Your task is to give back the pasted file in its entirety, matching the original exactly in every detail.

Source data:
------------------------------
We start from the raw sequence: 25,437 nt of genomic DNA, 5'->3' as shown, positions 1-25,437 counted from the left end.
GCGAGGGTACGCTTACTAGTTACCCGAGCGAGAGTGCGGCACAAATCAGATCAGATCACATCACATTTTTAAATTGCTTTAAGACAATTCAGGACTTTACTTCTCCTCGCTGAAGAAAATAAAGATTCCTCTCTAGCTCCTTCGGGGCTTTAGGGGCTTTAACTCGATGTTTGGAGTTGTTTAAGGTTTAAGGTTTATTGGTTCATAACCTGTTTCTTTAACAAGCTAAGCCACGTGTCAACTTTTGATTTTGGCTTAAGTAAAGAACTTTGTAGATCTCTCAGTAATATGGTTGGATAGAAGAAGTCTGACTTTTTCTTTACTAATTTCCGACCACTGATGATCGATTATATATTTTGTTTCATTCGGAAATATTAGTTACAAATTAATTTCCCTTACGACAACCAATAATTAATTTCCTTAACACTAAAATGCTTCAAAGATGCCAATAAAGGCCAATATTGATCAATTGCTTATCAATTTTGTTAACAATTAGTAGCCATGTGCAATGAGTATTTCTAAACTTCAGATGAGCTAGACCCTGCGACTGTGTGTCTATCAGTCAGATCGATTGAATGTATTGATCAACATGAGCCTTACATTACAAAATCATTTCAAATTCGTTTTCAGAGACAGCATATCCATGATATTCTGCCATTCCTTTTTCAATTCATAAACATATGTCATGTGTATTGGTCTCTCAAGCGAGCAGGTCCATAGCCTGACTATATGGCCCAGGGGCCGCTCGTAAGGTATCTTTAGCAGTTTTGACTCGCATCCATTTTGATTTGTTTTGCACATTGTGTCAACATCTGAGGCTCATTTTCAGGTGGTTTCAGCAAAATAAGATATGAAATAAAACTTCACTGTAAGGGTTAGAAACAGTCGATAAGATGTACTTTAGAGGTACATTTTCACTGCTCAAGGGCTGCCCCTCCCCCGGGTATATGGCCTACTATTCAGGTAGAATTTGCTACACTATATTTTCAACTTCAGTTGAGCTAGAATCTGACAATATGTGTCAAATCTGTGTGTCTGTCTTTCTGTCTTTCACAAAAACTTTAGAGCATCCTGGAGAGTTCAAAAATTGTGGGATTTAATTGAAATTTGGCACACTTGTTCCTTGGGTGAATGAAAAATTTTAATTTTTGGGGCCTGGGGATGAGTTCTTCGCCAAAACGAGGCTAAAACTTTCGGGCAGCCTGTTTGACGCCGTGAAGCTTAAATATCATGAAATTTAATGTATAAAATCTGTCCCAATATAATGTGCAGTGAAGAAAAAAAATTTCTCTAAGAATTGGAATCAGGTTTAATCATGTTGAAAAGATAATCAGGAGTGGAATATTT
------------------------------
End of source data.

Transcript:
We start from the raw sequence: 25,437 nt of genomic DNA, 5'->3' as shown, positions 1-25,437 counted from the left end.
GCGAGGGTACGCTTACTAGTTACCCGAGCGAGAGTGCGGCACAAATCAGATCAGATCACATCACATTTTTAAATTGCTTTAAGACAATTCAGGACTTTACTTCTCCTCGCTGAAGAAAATAAAGATTCCTCTCTAGCTCCTTCGGGGCTTTAGGGGCTTTAACTCGATGTTTGGAGTTGTTTAAGGTTTAAGGTTTATTGGTTCATAACCTGTTTCTTTAACAAGCTAAGCCACGTGTCAACTTTTGATTTTGGCTTAAGTAAAGAACTTTGTAGATCTCTCAGTAATATGGTTGGATAGAAGAAGTCTGACTTTTTCTTTACTAATTTCCGACCACTGATGATCGATTATATATTTTGTTTCATTCGGAAATATTAGTTACAAATTAATTTCCCTTACGACAACCAATAATTAATTTCCTTAACACTAAAATGCTTCAAAGATGCCAATAAAGGCCAATATTGATCAATTGCTTATCAATTTTGTTAACAATTAGTAGCCATGTGCAATGAGTATTTCTAAACTTCAGATGAGCTAGACCCTGCGACTGTGTGTCTATCAGTCAGATCGATTGAATGTATTGATCAACATGAGCCTTACATTACAAAATCATTTCAAATTCGTTTTCAGAGACAGCATATCCATGATATTCTGCCATTCCTTTTTCAATTCATAAACATATGTCATGTGTATTGGTCTCTCAAGCGAGCAGGTCCATAGCCTGACTATATGGCCCAGGGGCCGCTCGTAAGGTATCTTTAGCAGTTTTGACTCGCATCCATTTTGATTTGTTTTGCACATTGTGTCAACATCTGAGGCTCATTTTCAGGTGGTTTCAGCAAAATAAGATATGAAATAAAACTTCACTGTAAGGGTTAGAAACAGTCGATAAGATGTACTTTAGAGGTACATTTTCACTGCTCAAGGGCTGCCCCTCCCCCGGGTATATGGCCTACTATTCAGGTAGAATTTGCTACACTATATTTTCAACTTCAGTTGAGCTAGAATCTGACAATATGTGTCAAATCTGTGTGTCTGTCTTTCTGTCTTTCACAAAAACTTTAGAGCATCCTGGAGAGTTCAAAAATTGTGGGATTTAATTGAAATTTGGCACACTTGTTCCTTGGGTGAATGAAAAATTTTAATTTTTGGGGCCTGGGGATGAGTTCTTCGCCAAAACGAGGCTAAAACTTTCGGGCAGCCTGTTTGACGCCGTGAAGCTTAAATATCATGAAATTTAATGTATAAAATCTGTCCCAATATAATGTGCAGTGAAGAAAAAAAATTTCTCTAAGAATTGGAATCAGGTTTAATCATGTTGAAAAGATAATCAGGAGTGGAATATTT